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2 Pa. state senators promote having a primary runoff system

  • Ben Wasserstein/WITF
State Sen. Ryan Aument (R-Lancaster) addresses the media during a press conference in the state Capitol Rotunda on Nov. 9, 2021.

 Sam Dunklau / WITF

State Sen. Ryan Aument (R-Lancaster) addresses the media during a press conference in the state Capitol Rotunda on Nov. 9, 2021.

Last year, state Sen. Doug Mastriano, R-Franklin, won the gubernatorial primary with about 44 percent of the vote. But he never had the support of the GOP establishment, and his campaign did not appear to court independent voters and Democrats. In November, Josh Shapiro beat him easily, by about 15 percentage points.

Now, two Republican state senators want Pennsylvania to adopt a primary runoff system that would force a candidate to win at least 50 percent of the primary vote.

Sen. Ryan Aument, R- Lancaster will be a cosponsor of the bill. He says the change to primary runoffs would mean more people could vote for better-quality candidates and, as a result, promote more qualified candidates to compete for higher office.

“I think the voters benefit by having better choices who are broadly supported in the fall in the general election, which will generate greater voter enthusiasm, from my perspective,” Aument said.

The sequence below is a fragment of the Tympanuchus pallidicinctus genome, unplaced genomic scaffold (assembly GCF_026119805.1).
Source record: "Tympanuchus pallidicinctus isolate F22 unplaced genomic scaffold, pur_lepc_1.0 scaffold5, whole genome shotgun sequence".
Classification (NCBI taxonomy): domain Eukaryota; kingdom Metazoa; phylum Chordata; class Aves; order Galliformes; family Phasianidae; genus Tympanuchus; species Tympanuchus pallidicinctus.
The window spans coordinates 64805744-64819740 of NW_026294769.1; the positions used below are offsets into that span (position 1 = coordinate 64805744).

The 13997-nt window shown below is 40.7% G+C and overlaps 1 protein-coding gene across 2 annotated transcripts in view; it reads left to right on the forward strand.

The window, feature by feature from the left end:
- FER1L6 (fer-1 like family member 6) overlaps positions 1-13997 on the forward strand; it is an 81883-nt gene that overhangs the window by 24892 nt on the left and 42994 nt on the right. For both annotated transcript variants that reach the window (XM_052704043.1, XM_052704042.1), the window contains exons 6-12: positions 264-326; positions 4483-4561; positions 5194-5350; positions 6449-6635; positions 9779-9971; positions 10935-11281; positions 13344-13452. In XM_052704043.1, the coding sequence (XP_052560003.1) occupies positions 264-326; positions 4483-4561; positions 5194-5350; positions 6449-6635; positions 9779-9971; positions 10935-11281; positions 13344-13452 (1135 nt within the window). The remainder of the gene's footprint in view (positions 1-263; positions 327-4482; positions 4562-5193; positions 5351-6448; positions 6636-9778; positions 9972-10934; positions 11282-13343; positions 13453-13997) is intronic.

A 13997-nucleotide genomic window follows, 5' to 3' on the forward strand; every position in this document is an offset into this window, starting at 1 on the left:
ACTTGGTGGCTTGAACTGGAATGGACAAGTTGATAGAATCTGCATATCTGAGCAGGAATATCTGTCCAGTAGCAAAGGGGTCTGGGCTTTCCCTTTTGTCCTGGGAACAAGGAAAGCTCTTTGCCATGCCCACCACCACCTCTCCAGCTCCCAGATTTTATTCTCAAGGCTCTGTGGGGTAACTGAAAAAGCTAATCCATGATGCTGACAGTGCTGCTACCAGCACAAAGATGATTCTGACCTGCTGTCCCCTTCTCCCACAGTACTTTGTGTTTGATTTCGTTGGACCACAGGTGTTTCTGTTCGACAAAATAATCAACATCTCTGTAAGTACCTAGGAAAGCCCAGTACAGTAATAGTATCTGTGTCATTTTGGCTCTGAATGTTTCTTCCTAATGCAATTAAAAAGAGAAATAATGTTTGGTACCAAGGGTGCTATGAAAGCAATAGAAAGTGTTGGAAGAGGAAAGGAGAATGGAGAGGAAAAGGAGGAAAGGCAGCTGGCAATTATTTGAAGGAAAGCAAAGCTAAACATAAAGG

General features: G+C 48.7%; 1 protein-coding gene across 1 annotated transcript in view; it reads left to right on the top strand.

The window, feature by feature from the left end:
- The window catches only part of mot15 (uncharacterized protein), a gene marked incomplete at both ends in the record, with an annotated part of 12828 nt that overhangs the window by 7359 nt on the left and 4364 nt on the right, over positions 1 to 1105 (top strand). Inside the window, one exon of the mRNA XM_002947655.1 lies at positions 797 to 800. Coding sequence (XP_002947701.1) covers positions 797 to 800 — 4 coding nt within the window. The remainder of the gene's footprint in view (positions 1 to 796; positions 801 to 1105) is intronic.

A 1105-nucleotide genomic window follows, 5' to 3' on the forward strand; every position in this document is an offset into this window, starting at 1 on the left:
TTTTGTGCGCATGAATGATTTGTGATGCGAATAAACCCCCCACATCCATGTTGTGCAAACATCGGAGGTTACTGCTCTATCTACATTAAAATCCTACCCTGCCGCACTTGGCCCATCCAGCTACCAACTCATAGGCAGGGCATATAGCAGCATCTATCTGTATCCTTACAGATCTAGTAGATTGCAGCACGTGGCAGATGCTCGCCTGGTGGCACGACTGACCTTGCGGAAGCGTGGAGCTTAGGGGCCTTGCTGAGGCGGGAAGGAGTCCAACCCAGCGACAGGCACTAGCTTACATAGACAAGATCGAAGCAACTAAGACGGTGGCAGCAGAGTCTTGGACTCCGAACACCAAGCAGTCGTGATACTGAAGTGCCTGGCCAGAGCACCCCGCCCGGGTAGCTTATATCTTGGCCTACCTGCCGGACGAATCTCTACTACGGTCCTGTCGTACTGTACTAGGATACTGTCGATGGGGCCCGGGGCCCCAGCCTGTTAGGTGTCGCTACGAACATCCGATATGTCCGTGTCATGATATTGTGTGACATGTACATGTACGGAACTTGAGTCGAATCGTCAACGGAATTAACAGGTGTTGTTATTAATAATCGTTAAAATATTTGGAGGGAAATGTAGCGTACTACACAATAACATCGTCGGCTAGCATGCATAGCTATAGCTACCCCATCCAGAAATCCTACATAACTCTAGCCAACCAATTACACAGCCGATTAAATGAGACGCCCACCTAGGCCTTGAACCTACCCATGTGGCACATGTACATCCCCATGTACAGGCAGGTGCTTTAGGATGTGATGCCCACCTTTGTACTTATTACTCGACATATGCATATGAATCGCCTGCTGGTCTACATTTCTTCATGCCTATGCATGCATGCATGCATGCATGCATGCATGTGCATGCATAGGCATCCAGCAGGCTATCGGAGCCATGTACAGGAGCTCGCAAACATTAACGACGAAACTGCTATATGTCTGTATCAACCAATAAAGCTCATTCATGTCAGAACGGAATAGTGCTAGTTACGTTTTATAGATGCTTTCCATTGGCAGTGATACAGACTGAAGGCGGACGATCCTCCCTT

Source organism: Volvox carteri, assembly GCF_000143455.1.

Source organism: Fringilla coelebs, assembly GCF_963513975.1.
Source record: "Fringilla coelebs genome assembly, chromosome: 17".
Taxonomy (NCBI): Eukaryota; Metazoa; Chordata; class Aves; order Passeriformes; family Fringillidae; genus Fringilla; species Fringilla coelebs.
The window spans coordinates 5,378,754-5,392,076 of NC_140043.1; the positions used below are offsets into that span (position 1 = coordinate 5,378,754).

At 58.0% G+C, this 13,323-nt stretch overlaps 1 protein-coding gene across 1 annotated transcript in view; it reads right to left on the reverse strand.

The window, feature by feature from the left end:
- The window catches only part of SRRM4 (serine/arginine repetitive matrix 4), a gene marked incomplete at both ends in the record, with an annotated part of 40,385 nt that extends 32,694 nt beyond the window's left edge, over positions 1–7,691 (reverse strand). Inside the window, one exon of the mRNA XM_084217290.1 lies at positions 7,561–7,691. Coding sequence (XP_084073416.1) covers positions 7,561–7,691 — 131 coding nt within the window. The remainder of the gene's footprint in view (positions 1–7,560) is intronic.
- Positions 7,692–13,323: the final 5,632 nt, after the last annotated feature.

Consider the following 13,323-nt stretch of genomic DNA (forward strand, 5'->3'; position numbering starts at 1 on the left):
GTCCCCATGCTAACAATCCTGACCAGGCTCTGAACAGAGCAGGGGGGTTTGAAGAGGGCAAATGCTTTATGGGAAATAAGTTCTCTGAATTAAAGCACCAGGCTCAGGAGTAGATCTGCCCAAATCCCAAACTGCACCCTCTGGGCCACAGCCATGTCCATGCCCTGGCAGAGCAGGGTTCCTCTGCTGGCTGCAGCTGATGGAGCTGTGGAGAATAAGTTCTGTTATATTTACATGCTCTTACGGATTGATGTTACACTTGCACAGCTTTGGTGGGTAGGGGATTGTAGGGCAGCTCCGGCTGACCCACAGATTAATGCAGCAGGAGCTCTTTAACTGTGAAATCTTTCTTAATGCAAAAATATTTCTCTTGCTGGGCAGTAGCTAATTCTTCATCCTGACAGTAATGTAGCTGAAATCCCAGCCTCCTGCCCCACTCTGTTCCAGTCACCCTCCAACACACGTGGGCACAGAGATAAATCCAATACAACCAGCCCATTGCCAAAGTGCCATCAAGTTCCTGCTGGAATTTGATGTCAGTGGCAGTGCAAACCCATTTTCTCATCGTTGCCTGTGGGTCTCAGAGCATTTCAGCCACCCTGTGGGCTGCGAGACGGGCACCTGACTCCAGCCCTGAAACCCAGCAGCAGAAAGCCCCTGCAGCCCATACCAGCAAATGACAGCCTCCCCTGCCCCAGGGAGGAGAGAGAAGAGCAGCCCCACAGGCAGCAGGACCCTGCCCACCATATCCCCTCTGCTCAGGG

The proposed legislation is not related to Mastriano’s loss, a spokesperson for Aument said.

There are 10 states with a primary runoff system: Alabama, Arkansas, Georgia, Mississippi, North Carolina, Oklahoma, South Carolina, South Dakota, Texas and Vermont.

Democrats, while not wholly opposed to adding Pennsylvania to that list, are not keen on it.

Sen. Maria Collett, D- Montgomery, cited cost as a problem.

“Despite this proposal’s well-sounding intentions, all this will result in is higher taxes for Pennsylvanians to pay for additional elections, and additional demands on voters’ time – when they’re already over-stretched from working multiple jobs, lacking childcare, and facing daunting medical bills,” Collett wrote in a statement.

Collett did not provide data to back her claim about higher taxes.

Collett also has concerns over whether runoffs could hurt the will of the voters if fewer people voted in runoffs.

Aument said runoffs would “promote good government” because people could elect candidates “to these important positions who have the ability to actually get results and get things done, rather than just simply speaking to a narrow segment of the electorate.”

During the 2022 gubernatorial race, the Philadelphia Inquirer reported that Republican leaders had hoped Mastriano would eventually reach out to undecided voters — but they didn’t see that happen. PennLive reported that several top Republicans endorsed Shapiro.

Sen. Anthony Williams, D-Delaware, is not necessarily opposed to runoffs, but sees other methods to improve elections.

“Having more access to mail-in voting, having it being done earlier as opposed to waiting until the last minute, having it make sure it’s more accurate, and those protections in place that there’s no falsification drop boxes so it’s more convenient and more voters can participate,” Williams said.

Aument said he is having conversations with his Democratic colleagues and is hoping “that folks on both sides of the aisle will see a benefit.”

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